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The general definition of vectors do not require that a vector has a defined magnitude. It just so happens that in many of the common vector spaces that are useful for physics and sciences that there is a natural choice for a norm, making these spaces normed spaces (which are a special kind of vector space). In general a vector is merely an element of a ...


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Google Books and Scholar attest that this is sometimes called the dimensionless logarithmic derivative of $f$, as it is a dimensionless version of the better-known logarithmic derivative.


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That is not a very general definition of a vector, no. But it is hardly "wrong" for that reason. Direction and magnitude are intimately tied to spatial intuition. The magnitude referred to is usually a "length" measured by a real number, but there are vector spaces where that idea makes no sense. The same goes for "direction" too. You can, at best, only ...


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The profit function, $\pi (p,\mathbf{w})$, is convex in prices $\left ( p,\mathbf{w} \right )$: $$\pi (tp+(1-t)p',t\mathbf{w}+(1-t)\mathbf{w'})\leq t\pi (p,\mathbf{w}) + (1-t)\pi (p',\boldsymbol{w'}),$$ where $p$ is the price of a single output, $\mathbf{w}$ is a vector of price of inputs and $t \in [0,1]$. See Hal Varian, Microeconomic Analysis, 3rd ...


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Whenever you see $$\bar{X}\mid \mathbf{x}$$ or some other form of it, it means to fix the value of $\mathbf{x}$. So, in your case, we seek $$\text{Var}\left[\bar{X}\mid X_1, \cdots, X_n\right]\text{.}$$ But here's the thing. By definition, $$\bar{X} = \dfrac{1}{n}\sum\limits_{i=1}^{n}X_i$$ so thus $\bar{X}$ is constant because $X_1, \cdots, X_n$ are fixed ...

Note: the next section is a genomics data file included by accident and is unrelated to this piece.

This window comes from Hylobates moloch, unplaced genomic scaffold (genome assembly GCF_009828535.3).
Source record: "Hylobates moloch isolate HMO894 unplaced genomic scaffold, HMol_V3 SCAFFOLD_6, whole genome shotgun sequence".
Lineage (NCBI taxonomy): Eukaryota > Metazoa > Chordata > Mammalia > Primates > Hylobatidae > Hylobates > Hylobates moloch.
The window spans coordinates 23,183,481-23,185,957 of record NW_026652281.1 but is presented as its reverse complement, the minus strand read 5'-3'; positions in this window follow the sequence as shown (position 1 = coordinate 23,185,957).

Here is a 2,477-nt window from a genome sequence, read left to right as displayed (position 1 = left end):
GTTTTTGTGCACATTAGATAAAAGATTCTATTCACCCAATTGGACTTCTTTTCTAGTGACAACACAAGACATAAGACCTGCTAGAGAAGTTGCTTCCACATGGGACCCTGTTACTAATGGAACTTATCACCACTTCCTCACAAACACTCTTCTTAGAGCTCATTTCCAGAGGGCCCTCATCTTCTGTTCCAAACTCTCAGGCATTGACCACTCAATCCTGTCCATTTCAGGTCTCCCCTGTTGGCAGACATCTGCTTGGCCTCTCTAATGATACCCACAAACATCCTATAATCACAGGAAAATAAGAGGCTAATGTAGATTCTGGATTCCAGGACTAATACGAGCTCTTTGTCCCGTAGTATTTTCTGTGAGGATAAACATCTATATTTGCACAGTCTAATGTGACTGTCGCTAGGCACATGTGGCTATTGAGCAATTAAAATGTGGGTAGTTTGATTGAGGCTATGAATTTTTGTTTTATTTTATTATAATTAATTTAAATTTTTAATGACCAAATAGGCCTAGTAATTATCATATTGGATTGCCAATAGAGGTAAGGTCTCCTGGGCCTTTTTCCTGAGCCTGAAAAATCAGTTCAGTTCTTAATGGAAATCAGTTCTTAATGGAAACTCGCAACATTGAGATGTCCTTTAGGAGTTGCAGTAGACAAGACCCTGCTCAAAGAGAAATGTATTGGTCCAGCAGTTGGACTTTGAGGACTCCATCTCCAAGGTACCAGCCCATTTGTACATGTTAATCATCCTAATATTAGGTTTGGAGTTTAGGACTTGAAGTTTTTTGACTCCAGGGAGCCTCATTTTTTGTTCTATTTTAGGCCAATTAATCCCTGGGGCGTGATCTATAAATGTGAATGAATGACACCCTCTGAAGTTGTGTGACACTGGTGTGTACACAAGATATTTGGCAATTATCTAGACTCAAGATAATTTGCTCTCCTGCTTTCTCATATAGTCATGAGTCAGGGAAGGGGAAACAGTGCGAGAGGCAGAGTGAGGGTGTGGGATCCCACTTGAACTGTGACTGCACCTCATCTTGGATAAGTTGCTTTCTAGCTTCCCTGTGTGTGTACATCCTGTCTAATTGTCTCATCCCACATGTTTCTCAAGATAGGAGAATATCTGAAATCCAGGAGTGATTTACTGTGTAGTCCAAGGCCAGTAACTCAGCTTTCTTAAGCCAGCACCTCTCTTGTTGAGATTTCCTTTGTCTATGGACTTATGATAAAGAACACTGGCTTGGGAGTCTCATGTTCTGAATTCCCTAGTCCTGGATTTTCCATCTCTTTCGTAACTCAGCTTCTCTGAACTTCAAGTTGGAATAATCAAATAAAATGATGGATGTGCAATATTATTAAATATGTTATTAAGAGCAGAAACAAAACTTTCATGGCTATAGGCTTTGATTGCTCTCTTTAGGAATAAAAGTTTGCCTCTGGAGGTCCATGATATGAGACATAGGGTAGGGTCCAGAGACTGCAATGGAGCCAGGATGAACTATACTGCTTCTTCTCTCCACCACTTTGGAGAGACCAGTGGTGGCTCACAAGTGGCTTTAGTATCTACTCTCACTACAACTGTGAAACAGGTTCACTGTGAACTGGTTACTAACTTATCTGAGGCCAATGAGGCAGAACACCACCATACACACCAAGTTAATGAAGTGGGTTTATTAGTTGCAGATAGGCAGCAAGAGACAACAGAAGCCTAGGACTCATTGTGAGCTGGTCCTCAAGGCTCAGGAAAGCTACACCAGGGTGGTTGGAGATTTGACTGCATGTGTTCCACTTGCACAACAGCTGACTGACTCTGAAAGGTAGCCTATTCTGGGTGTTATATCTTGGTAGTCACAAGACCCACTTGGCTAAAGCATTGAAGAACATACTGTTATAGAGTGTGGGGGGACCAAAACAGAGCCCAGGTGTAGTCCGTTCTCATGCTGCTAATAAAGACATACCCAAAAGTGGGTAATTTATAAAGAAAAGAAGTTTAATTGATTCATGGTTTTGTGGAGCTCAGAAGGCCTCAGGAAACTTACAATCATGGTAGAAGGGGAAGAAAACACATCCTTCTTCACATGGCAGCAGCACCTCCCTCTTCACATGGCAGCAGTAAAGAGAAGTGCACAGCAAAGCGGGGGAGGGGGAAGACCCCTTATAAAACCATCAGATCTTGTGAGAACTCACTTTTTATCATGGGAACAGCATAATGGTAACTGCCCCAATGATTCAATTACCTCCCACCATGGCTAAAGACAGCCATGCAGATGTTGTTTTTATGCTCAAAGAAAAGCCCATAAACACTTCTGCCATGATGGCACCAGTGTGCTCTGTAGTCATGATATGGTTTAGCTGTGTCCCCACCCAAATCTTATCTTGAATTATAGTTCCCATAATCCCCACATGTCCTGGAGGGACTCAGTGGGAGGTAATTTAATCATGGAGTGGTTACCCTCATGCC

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When you know all your $X_i$ then you know your $\bar{X}$, hence $E(\bar{X}|X_1,X_2,...,X_n)=\bar{X}$ as your sample mean is no longer a random variable but a constant now. Thus, $Var(\bar{X}|X_1,X_2,...,X_n)=E(\bar{X}^2|X_1,...,X_n)-(E(\bar{X}|X_1,...,X_n))^2=\bar{X}^2-\bar{X}^2=0$


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According to the Law of Demand, if the price of a commodity goes up then the quantity demanded will go down.See Law of Demand Definition here. If the two goods are substitutes then an increase in $p_{1}$ will decrease $D_{1}$, so $$\frac{\partial D_{1}}{\partial p_{1}}<0.$$ On the other hand, an increase in $p_{1}$ will increase $D_{2}$, so ...


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What do you mean with "utility is negatively correlated with wealth"? The utility function $$1- 1/w$$ is increasing in w. See http://www.wolframalpha.com/input/?i=Plot[1-1%2Fx%2C{x%2C0%2C100}] However, it is not defined at $w=0$. So you need some initial wealth You can calculate $$\frac{1}{2} u(w+0) + \frac{1}{2} u(w+100) = u (w+x)$$ Then, $x$ is the ...


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Hint: First, start off with the constrained maximization problem and then use the Lagrangian method to get the first-order conditions. Then use the Kuhn-Tucker method (see Mathematics for Economist by Simon and Blume) to solve for your optimal demands. The consumer solves the following maximization problem: \begin{align*} \max_{q_1,q_2} \alpha_1q_1 + ...



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